Perhaps unexpected, 90% of mobile students highlight the importance of having experience with living abroad as a rationale for Erasmus, along with language improvement and benefits to employability. Furthermore, the results highlight the inclusiveness of Erasmus, as very few of non-mobile students report barriers due to selection.

News: European Tertiary Education Register database published

eterYesterday, 2nd of July,  it was announced that the new European Tertiary Education Register (ETER) database is now published and accessible for users. The database represents a “new transparency approach to higher education“, according to the press release by the European Commission.

In the press release, Androulla Vassiliiou, the Commissioner for Education, Culture, Multilingualism and Youth commented on the potential of new register: “It will increase transparency in higher education and help develop a wider range of analysis and information, improve links between education and research, and support the diversity of higher education in Europe.“.

The ETER database provides detailed information on 2250 higher education institutions in Europe, including such information as:

  • Institutional descriptions, e.g. the name of the institution and founding year.
  • Geographical description such as region, city of the main seat and postcode.
  • Numbers of students and graduates at diploma, bachelor, master, doctoral level, gender, fields of education, nationality and mobility.
  • HEI expenditure and revenue.
  • Number of academic and non-academic staff, number of professors.
  • Research activities (PhD students, R&D expenditure)

News: U-Multirank launched yesterday

umultirankYesterday, 13th of May,U-Multirank finally reached its launch date and the data was presented to the public. The project has been funded with the European Union and has cost about 2 million euros. In this first edition, the ranking includes 850 institutions that can be compared in a multidimensional manner. The key argument has been to provide a system where institutional scores are not aggregated to one single score, but provide a means for users to rank institutions according to selected criteria.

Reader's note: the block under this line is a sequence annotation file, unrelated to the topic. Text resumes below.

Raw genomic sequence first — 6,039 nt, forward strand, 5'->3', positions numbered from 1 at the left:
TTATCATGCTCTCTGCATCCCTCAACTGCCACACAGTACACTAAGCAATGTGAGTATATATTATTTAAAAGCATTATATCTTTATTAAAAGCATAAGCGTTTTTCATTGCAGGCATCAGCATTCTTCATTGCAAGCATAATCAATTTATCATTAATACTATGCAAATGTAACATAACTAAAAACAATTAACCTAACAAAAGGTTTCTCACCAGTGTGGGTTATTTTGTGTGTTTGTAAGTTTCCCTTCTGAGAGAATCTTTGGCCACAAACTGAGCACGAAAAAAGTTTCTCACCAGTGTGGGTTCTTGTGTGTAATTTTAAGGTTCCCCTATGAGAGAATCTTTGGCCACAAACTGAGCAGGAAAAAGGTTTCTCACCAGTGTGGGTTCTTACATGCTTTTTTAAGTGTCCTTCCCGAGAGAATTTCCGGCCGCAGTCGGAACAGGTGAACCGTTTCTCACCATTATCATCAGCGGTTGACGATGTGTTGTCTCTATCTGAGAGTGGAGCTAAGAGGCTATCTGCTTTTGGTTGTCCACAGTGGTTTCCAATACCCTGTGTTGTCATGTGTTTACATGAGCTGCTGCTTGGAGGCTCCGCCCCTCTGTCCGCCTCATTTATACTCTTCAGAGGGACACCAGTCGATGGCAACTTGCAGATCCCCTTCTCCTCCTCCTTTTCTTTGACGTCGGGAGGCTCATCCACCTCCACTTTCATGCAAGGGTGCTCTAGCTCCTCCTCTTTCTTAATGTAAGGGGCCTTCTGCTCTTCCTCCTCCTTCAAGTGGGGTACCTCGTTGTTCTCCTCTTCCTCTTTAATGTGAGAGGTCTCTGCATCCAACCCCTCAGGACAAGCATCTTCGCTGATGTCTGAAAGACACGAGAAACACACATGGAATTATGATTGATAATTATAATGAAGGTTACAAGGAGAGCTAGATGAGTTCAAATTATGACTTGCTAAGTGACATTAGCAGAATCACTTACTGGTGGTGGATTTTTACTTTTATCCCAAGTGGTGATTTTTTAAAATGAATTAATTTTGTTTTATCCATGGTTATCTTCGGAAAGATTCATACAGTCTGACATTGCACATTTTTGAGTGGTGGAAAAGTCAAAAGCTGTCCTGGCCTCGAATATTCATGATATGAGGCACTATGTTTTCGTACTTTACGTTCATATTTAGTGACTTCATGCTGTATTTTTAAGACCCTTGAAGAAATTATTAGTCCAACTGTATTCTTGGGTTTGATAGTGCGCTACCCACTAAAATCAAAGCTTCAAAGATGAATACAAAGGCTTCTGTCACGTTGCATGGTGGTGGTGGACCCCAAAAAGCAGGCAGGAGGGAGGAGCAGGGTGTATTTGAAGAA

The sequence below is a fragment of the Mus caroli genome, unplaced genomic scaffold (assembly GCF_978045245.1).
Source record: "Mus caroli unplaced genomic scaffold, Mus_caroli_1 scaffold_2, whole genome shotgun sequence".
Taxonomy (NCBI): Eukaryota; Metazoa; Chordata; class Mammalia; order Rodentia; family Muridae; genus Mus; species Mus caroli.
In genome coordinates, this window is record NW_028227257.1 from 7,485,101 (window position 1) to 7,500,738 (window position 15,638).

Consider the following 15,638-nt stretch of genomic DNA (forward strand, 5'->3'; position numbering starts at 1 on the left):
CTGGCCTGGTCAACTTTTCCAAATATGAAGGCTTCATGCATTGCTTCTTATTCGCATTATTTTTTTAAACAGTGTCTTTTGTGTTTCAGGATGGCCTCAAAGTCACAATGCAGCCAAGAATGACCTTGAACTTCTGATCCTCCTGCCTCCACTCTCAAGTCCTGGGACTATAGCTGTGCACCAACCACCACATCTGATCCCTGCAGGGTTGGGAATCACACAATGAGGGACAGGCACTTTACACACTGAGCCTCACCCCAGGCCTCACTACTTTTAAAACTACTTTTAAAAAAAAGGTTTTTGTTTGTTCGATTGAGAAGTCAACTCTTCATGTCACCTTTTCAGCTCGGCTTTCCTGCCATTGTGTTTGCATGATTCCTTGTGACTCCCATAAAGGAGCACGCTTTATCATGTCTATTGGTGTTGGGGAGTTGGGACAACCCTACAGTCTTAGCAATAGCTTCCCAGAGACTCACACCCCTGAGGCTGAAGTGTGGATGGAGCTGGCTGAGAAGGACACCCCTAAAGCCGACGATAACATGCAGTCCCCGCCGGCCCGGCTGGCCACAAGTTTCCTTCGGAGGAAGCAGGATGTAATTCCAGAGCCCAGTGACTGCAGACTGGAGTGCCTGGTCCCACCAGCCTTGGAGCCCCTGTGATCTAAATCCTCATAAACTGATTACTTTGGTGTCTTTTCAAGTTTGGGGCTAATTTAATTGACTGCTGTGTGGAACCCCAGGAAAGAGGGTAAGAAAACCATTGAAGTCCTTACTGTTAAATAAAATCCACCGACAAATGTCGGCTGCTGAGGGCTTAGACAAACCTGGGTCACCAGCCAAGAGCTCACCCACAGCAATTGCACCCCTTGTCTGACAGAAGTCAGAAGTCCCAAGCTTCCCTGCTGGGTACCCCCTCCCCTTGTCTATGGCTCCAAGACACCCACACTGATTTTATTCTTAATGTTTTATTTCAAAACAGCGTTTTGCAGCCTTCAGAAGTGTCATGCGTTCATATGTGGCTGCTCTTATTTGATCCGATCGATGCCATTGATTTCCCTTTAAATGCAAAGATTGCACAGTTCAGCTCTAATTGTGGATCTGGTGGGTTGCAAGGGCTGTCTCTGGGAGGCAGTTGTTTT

In the press release, Androulla Vassiliou, European Commissioner for Education, Culture, Multilingualism and Youth commented on the launch: “I welcome the launch of this exciting new development in higher education. U-Multirank will enable students to make more informed decisions about where to study and give us a more accurate picture of how universities perform. We are proud of our world-class higher education, but we need many kinds of universities, catering for a wide range of needs; that means strong technical and regional universities just as much as outstanding research universities. U-Multirank highlights many excellent performers that do not show up in current, research-focused, global rankings – including more than 300 universities that have never appeared in any world ranking until now.

The core idea of U-Multirank is their focus on five key areas: research performance, teaching and learning quality, international orientation, knowledge transfer and regional involvement. Furthermore, the results can be viewed according to academic fields, the 2014 edition includes business studies, electrical engineering, mechanical engineering and physics. In 2015, psychology, computer science and medicine will be added to the list.

The press release highlighted that 95% of institutions receive an A score on at least one measures, showing that almost all institutions who participate have certain strengths in their institutional profile and that these strenghts can vary. At the same time, only 12% of the institutions receive more than 10 top scores, indicating also some vertical differentiation of institutions. Furthermore, the press release indicated that the participants come primarily from Europe: 62% are from Europe, 17% from North America, 14% from Asia and 7% from Oceania, Latin America and Africa.